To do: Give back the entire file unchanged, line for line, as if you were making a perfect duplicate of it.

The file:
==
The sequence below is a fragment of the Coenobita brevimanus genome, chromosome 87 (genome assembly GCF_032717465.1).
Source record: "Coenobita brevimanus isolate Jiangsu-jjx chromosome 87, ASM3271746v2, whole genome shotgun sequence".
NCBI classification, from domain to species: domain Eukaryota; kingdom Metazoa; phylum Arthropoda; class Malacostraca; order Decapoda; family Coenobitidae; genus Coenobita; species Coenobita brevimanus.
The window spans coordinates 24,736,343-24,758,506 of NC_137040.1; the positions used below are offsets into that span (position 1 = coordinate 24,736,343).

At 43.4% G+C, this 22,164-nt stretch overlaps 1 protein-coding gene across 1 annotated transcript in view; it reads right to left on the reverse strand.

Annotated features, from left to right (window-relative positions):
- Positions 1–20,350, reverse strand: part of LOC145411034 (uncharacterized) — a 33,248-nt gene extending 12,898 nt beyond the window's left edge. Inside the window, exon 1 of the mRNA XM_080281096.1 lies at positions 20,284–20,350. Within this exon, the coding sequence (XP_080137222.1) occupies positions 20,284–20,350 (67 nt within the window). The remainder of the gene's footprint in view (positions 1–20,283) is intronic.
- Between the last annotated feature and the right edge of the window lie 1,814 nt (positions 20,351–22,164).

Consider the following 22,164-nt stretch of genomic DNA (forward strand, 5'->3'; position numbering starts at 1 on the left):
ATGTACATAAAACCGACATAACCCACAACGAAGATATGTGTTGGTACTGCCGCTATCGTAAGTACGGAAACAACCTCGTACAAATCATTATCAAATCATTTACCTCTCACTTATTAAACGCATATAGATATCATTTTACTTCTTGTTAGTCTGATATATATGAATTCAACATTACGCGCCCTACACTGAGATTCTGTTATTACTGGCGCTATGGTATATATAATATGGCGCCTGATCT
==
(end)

The sequence below is a fragment of the Coenobita brevimanus genome, chromosome 87 (genome assembly GCF_032717465.1).
Source record: "Coenobita brevimanus isolate Jiangsu-jjx chromosome 87, ASM3271746v2, whole genome shotgun sequence".
NCBI classification, from domain to species: domain Eukaryota; kingdom Metazoa; phylum Arthropoda; class Malacostraca; order Decapoda; family Coenobitidae; genus Coenobita; species Coenobita brevimanus.
The window spans coordinates 24,736,343-24,758,506 of NC_137040.1; the positions used below are offsets into that span (position 1 = coordinate 24,736,343).

At 43.4% G+C, this 22,164-nt stretch overlaps 1 protein-coding gene across 1 annotated transcript in view; it reads right to left on the reverse strand.

Annotated features, from left to right (window-relative positions):
- Positions 1–20,350, reverse strand: part of LOC145411034 (uncharacterized) — a 33,248-nt gene extending 12,898 nt beyond the window's left edge. Inside the window, exon 1 of the mRNA XM_080281096.1 lies at positions 20,284–20,350. Within this exon, the coding sequence (XP_080137222.1) occupies positions 20,284–20,350 (67 nt within the window). The remainder of the gene's footprint in view (positions 1–20,283) is intronic.
- Between the last annotated feature and the right edge of the window lie 1,814 nt (positions 20,351–22,164).

Consider the following 22,164-nt stretch of genomic DNA (forward strand, 5'->3'; position numbering starts at 1 on the left):
ATGTACATAAAACCGACATAACCCACAACGAAGATATGTGTTGGTACTGCCGCTATCGTAAGTACGGAAACAACCTCGTACAAATCATTATCAAATCATTTACCTCTCACTTATTAAACGCATATAGATATCATTTTACTTCTTGTTAGTCTGATATATATGAATTCAACATTACGCGCCCTACACTGAGATTCTGTTATTACTGGCGCTATGGTATATATAATATGGCGCCTGATCT